Critical Evaluation

Strengths. One of the major strengths of this overview volume on eschatological positions is the detailed responses that are presented against each of the four essays.  Of particular theological precision is Hoekema analysis of Hoyt’s essay on Dispensational Premillennialism.  Hoekema intricately examines the Scriptural references that Hoyt employed to support his position, and finds that there are six specific instances in which Hoyt does not live up to his own literal hermeneutical method (105-106).  Example after example, Hoekema overthrows Hoyt’s untenable dispensational Premillennial hermeneutic of Scripture, revealing that Hoyt essentially and explicitly contradicts the literal method of biblical interpretation.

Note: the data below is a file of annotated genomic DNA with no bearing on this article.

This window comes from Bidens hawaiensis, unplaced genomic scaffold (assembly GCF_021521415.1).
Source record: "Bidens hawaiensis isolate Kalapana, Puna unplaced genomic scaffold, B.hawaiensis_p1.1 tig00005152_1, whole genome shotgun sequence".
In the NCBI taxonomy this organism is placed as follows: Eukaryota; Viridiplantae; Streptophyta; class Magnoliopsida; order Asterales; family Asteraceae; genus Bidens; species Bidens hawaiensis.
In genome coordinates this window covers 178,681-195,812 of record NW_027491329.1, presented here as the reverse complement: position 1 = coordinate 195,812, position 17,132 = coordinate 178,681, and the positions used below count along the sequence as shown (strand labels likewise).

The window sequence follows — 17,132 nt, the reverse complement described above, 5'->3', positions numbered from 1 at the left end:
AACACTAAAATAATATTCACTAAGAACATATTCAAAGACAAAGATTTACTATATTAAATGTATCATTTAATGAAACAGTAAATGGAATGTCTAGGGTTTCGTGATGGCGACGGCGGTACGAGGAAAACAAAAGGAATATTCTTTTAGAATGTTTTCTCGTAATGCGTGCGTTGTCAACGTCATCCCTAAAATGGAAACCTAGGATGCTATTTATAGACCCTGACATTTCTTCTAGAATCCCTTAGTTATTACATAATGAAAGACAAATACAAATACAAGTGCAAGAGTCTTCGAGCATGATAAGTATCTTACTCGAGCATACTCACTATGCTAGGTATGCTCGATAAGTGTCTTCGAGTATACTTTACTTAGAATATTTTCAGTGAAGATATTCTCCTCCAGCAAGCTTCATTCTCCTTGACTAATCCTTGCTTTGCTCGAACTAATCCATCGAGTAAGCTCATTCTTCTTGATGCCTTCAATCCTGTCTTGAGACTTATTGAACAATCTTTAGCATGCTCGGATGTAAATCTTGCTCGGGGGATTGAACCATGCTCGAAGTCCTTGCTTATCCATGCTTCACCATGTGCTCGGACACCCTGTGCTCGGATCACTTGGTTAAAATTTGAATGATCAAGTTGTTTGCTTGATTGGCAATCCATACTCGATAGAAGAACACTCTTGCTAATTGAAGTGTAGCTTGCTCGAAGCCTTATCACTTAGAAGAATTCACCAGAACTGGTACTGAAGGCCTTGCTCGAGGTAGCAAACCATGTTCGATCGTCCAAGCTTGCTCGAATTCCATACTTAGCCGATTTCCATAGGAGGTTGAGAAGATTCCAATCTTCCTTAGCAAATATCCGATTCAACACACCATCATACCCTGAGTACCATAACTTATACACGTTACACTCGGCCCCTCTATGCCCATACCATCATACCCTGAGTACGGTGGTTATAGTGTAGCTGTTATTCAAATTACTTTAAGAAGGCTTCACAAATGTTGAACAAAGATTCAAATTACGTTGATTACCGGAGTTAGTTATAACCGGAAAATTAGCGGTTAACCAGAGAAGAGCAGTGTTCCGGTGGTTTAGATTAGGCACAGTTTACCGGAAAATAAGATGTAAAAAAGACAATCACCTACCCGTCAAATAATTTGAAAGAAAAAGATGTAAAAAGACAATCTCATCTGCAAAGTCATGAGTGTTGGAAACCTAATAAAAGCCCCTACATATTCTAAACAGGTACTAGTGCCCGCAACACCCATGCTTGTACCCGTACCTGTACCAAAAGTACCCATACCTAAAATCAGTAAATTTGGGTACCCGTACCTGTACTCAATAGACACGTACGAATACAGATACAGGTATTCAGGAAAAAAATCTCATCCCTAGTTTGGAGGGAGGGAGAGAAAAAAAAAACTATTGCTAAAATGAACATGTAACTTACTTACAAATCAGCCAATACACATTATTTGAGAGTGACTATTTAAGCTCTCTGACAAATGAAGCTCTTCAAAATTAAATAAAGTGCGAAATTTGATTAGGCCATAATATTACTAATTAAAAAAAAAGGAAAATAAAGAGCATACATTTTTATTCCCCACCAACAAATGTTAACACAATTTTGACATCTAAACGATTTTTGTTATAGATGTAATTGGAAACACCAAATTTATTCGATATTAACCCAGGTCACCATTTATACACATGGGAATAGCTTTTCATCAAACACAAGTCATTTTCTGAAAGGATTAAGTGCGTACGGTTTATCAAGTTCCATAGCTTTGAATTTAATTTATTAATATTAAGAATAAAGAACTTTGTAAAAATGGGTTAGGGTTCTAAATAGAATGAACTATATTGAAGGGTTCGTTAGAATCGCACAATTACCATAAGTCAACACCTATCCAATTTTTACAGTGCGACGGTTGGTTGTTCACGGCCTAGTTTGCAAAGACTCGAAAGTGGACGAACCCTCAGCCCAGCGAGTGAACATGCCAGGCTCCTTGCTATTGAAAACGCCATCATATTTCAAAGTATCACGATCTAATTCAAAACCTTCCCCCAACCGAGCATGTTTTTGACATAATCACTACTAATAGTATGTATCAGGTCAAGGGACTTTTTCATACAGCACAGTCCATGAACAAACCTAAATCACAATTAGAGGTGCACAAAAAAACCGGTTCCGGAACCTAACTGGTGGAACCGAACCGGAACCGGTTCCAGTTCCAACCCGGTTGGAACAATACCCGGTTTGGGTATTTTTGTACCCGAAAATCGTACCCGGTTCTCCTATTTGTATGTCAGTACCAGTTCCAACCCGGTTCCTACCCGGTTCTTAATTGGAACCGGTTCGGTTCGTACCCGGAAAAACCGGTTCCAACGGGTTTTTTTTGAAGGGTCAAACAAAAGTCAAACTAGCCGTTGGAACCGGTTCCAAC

One has to wonder along with Hoekema: How can Dispensationalists actually commend a literal interpretation of the entire Bible?  For how can the Old Testament actually provide the hermeneutical key to understanding the New Testament when original Old Testament writers did not even have the New Testament canon?  The fact of the mater is, there are many sections and genres of Scripture that are supernatural and metaphorical in nature, especially the parables that the Lord Jesus himself told.  And so, along these lines Hoekema further rejects with precision five major teachings of Dispensationalism (108-113) and shows biblically the untenability of the Dispensational Premillennialism.